Each episode feels like a speed run of the wildest challenges from Chopped, Guy’s Grocery Games, and any other manner of amateur cooking competition. There are mystery boxes and randomly assigned secret teammates that the contestants can only communicate with via note passing. Now one chef is allowed to ask the animated chef hat to ask one question of another chef. Now a chef has won but has to keep their face perfectly still so they don’t reveal their identity. Now they have to cook without using their knives, or reconstitute the mise-en-place for a gumbo they just ate using their memory, or use a clothes steamer as the only source of heat. Suddenly, here’s Millie Peartree giving feedback, even though the animated host just said it was only going to be the other competitors doing that. And all the while they’re supposed to be trying to suss out who their competitors really are, which has nothing to do with culinary skill.

Watching the show is a dizzying experience. And though we’re given some backstory for the 10 chefs and home cooks, there’s not much time to get to know them with everything going on, nor to get a sense of what would make for a successful or unsuccessful dish. After all, with the judges all being the chefs themselves, there’s no one who is really an expert at explaining how things taste to the viewer.

Cooking shows understand that watching competition is always fun on some level. But the best, and most successful, cooking competition shows succeed because they tap into something intuitive and participatory. Even if the viewer isn’t a professional chef, we’ve all eaten before, and have the ability to determine, even from afar, what good food looks like. The formulaic nature of Great British Bake Off allows viewers to understand the basics of breads and pastry, and even when contestants are thrown a curveball the focus is on the baking. On Chopped, chefs are rushed and given secret ingredients, but within that half hour they are still only supposed to be cooking. Even while watching professionals on Top Chef, you come to understand what’s expected of everyone, and why someone may have botched it during Restaurant Wars.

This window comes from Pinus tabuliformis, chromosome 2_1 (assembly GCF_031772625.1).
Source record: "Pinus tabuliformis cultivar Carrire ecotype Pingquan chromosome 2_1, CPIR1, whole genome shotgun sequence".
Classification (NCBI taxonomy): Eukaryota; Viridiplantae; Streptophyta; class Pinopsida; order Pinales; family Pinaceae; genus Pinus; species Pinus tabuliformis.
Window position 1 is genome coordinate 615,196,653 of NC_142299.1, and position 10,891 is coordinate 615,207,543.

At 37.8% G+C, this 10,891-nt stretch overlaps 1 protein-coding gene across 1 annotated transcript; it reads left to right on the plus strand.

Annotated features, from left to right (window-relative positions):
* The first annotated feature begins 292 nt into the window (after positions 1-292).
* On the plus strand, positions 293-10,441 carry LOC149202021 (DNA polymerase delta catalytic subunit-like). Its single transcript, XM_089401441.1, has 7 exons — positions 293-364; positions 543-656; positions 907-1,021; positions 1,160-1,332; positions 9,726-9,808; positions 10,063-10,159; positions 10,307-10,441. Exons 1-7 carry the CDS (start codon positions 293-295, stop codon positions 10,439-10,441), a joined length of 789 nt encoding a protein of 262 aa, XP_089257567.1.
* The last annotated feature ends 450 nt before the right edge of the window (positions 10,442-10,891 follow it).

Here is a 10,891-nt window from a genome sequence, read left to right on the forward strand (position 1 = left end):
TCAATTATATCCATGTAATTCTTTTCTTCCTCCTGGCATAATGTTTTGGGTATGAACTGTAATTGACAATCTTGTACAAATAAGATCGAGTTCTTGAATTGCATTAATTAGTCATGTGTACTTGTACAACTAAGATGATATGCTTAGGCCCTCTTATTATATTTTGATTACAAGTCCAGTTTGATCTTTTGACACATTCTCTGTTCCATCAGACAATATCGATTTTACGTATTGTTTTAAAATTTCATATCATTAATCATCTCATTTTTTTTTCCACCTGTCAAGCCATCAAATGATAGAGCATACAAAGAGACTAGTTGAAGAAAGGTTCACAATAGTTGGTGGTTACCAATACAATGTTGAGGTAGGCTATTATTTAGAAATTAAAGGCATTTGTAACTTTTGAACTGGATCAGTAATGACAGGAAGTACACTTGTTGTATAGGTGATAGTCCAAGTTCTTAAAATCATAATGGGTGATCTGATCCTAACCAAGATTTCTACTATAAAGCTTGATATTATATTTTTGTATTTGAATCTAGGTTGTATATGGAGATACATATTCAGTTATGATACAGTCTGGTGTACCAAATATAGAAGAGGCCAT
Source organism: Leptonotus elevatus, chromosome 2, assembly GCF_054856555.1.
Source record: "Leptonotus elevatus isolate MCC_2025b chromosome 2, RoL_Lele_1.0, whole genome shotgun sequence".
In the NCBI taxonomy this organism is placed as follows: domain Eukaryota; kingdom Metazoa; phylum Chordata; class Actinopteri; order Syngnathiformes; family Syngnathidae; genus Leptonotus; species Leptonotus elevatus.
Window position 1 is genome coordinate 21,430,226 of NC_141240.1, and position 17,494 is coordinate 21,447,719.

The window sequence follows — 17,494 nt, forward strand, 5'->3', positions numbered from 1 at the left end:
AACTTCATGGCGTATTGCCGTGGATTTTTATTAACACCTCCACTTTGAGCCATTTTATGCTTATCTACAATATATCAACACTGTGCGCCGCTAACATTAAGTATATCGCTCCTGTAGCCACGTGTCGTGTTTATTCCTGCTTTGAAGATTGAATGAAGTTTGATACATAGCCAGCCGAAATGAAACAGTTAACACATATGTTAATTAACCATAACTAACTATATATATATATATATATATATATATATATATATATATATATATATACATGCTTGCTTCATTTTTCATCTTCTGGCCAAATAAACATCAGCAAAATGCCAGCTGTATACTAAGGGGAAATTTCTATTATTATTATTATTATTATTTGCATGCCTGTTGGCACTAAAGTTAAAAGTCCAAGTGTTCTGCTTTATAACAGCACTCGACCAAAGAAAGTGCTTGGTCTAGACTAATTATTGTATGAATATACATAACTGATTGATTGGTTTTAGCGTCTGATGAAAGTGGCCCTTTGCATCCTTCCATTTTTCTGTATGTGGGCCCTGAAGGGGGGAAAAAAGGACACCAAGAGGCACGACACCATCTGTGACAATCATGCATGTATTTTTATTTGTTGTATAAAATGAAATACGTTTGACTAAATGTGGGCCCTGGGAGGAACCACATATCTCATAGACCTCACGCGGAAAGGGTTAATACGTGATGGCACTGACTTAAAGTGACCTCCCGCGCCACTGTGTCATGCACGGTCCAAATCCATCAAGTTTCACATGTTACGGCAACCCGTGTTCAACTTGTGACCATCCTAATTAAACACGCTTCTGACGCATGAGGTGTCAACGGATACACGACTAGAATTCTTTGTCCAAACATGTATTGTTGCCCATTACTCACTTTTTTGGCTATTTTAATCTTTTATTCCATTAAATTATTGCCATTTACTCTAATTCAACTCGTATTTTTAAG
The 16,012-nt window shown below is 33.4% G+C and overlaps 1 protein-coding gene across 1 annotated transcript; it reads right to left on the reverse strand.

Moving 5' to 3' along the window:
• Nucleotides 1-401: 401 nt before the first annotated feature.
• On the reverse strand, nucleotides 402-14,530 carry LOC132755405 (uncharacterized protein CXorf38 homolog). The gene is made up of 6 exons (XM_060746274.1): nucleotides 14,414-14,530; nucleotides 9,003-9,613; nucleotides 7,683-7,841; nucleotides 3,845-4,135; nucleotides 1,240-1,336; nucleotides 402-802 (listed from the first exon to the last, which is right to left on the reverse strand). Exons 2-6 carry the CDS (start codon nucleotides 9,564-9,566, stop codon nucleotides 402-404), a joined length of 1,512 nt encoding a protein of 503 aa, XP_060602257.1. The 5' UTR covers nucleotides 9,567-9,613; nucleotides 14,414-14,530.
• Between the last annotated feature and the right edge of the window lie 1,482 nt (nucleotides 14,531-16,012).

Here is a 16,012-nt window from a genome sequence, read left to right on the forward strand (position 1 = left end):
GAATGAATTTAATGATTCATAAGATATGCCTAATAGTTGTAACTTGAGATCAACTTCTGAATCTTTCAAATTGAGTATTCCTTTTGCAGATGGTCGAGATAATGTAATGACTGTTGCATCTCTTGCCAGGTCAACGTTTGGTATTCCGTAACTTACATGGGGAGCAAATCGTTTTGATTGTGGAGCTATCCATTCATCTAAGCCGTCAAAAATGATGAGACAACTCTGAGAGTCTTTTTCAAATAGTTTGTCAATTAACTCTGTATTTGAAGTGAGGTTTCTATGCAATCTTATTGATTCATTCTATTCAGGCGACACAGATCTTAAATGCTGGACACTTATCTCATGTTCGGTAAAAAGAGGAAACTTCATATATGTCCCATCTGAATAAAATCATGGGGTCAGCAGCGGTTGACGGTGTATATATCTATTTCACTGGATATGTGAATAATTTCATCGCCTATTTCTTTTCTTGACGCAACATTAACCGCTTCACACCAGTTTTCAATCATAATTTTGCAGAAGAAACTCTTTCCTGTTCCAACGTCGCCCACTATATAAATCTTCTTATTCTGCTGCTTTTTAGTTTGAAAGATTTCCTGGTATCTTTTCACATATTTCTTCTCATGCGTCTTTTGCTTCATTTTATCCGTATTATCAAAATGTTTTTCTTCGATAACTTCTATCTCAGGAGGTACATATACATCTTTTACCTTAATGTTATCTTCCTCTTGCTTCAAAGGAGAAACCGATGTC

Secret Chef has its moments. In the first episode, everyone is tasked with making an egg dish, and although this results in four shakshukas, as the group eats together you see their culinary passions come through. And when given the relatively simple challenge of making a “signature dish” that represents their own cooking, many chefs shine. But mostly, chefs must juggle too many weird rules to really let them cook. As a viewer, there is no way to figure out who or what you are rooting for. The expectations change too much and too quickly, and are too distant from the way anyone cooks at home. The joy of being able to say “I would’ve done this” or “No, don’t go for the ice cream machine!” is replaced with the confusion of just trying to keep up.

In a way, it makes sense that Secret Chef is too much. The field is too crowded. If you can’t go prestige like Top Chef or Iron Chef, and shows like Nailed It!, Chopped, and Worst Cooks in America already dominate the disaster cooking space, the only option to stand out is to go even more outlandish. Secret Chef says the food is the “one thing that matters most.” But it’s ultimately too wacky to let that be true.

Disclosure: David Chang is producing shows for Hulu in partnership with Vox Media Studios, part of Eater’s parent company, Vox Media. No Eater staff member is involved in the production of those shows, and this does not impact coverage on Eater.